Long Term Effects of Bulimia

Bulimia is a serious mental illness where the person binges on excessive food then purges the food. This purging can be by vomiting, use of laxatives, fasting or the use of enemas. Bulimia sufferers have a distorted body image. They can either be underweight or sometimes even obese. They purge their food intake as a way to control their weight gain. This condition is potentially life-threatening. A rapid diagnosis followed by the correct treatment is imperative to the person’s health and quality of life.

Long Term Effects of Bulimia

Regular purging of food robs the body of the nutrients from the food. This can lead to life-long health problems.Some effects of bulimia are:

1. Cardiac Problems

Electrolyte imbalances occur when there is regular purging of food. This can cause damage to the heart which can lead to heart attacks, arrhythmias (irregular heartbeat), etc. Bulimia can also lead to hypertension, seizures, extreme fatigue and severe headaches.

2. Abnormal Kidney Function

Poor nutrition can cause the kidneys to fail. This can lead to a build-up of toxins in the body causing kidney infections or in extreme cases, kidney failure. Abuse of laxatives can also strain normal kidney function.

3. Brittle Bones

A normal, healthy diet delivers sufficient vitamin D, calcium, phosphorus and other nutrients to the body to maintain healthy bones. Deficiencies of these nutrients will lead to osteoporosis (brittle bones) which is irreversible.

4. Digestive Disorders

Nerve damage in the stomach is one of long term effects of bulimia and may be permanent. Sufferers also may develop ulcers and bloating due to lazy bowel syndrome. Food becomes difficult to digest. The acidity of vomit can erode the teeth and create gum disease. Salivary glands become swollen due to the frequent vomiting. The acid can also cause an inflamed throat, esophagus and stomach. Normal colon function is also disrupted by abuse of laxatives and excessive use of enemas.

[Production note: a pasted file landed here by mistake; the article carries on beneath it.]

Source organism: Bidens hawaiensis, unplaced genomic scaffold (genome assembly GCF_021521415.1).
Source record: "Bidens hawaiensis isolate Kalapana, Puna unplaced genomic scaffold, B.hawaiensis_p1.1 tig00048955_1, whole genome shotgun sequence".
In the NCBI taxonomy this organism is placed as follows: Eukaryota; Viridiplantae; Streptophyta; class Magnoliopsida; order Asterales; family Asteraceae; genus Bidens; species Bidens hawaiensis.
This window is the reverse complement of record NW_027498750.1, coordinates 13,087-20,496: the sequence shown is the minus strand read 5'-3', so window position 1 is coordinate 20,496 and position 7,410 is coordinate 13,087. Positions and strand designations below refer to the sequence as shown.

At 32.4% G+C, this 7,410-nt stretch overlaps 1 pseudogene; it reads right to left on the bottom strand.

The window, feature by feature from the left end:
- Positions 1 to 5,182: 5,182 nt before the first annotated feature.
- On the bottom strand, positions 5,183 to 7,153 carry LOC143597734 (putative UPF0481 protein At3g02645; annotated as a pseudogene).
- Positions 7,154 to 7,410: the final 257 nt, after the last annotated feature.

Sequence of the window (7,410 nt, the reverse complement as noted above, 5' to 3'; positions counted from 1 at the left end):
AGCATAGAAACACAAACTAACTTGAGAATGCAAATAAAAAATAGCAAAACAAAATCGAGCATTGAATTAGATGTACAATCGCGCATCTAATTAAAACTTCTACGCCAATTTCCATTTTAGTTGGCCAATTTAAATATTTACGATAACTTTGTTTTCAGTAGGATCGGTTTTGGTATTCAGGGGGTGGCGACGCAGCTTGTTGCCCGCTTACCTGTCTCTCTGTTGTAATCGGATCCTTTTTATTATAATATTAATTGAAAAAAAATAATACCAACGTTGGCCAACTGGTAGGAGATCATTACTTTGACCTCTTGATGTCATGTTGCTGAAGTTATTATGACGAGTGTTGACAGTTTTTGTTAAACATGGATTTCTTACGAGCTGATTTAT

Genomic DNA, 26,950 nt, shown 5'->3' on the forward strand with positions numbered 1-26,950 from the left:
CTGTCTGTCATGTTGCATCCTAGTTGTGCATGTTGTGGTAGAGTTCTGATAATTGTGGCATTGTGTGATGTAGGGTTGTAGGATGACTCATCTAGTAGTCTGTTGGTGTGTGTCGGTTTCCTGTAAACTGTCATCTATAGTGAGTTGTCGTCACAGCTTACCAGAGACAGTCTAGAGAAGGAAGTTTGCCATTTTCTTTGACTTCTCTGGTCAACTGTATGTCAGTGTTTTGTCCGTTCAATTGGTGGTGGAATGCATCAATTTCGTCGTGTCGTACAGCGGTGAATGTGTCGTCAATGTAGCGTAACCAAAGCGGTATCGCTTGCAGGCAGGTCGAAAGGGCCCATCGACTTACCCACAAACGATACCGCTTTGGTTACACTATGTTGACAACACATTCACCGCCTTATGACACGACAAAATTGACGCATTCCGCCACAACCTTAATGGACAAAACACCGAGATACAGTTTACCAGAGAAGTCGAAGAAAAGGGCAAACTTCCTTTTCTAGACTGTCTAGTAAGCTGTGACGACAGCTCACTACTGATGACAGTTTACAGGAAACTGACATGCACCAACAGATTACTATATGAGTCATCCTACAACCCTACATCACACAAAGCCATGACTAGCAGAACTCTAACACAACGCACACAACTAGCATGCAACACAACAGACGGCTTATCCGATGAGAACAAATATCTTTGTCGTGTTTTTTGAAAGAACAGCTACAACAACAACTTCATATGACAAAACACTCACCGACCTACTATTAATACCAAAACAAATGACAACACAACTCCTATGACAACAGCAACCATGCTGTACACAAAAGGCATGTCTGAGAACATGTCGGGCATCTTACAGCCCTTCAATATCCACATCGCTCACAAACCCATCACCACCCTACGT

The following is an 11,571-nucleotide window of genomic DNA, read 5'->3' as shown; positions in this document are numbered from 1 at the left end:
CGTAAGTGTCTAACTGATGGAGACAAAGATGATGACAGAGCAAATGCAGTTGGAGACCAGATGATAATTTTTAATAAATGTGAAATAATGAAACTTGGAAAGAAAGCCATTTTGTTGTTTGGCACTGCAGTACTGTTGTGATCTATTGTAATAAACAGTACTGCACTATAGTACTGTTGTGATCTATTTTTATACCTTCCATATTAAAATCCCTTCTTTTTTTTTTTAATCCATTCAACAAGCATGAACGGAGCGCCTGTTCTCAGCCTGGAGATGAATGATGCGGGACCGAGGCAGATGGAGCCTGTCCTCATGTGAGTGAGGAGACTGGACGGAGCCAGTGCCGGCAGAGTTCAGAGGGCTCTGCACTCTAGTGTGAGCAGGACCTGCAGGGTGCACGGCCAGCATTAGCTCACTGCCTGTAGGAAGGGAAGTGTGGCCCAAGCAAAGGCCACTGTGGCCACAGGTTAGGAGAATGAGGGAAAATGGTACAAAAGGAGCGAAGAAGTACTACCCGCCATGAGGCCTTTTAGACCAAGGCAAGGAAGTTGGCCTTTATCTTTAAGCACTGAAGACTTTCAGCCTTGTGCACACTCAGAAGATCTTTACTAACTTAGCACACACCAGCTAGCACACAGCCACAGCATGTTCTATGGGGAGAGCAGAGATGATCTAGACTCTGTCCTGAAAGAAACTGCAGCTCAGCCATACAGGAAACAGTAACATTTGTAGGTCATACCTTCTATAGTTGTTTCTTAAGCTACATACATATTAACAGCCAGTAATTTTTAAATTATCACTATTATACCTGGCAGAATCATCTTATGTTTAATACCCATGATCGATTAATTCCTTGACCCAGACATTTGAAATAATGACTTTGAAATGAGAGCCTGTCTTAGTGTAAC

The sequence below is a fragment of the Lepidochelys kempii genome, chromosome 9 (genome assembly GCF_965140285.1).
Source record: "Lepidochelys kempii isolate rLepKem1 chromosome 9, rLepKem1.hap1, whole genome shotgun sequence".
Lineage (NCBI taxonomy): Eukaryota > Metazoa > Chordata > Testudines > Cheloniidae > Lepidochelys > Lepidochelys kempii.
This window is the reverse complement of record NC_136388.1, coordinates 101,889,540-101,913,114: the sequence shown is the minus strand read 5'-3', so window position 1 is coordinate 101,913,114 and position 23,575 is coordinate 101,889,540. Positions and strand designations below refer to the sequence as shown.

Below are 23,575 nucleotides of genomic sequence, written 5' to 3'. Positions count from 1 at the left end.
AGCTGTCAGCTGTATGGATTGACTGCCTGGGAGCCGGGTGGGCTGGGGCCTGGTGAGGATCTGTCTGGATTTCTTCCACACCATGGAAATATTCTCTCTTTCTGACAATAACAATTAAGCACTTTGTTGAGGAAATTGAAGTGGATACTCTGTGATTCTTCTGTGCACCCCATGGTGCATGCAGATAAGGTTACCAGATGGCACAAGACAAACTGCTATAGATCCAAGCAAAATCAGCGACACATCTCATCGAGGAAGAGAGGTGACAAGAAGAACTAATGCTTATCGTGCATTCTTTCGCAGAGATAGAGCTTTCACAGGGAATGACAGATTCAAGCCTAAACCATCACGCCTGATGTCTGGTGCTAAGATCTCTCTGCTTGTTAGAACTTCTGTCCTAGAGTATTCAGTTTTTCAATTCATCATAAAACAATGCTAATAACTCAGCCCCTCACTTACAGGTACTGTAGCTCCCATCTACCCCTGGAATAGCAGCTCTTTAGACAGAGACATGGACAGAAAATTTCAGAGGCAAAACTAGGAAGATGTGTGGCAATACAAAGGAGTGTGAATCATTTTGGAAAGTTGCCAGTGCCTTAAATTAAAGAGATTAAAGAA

5. Reproductive Impairment

It is believed 90 % of all bulimics are women. Insufficient nutrient intake can lead to an impaired reproductive cycle. Menstruation may cease completely, never to resume normally again. The bulimic may never be able to conceive children. Women who become pregnant and continue purging their food may experience:

  • Stillbirth
  • Higher risk of C-section birth
  • Babies born with low weight
  • Premature delivery
  • Gestational diabetes
  • Miscarriage
  • Birth defects

6. Premature Aging

Bulimics exhibit signs of premature ageing. This is due to the long term effects of bulimia, such as dehydration, damage to the body's hormonal systems and lack of nutrients.

7. Psychological Problems

Bulimia sufferers may experience life-long psychological problems. It may present as depression, drug or alcohol abuse, or even inflicting self-harm. These habits are difficult to break and rewire the brain to stop these destructive habits.

Treatments for Bulimia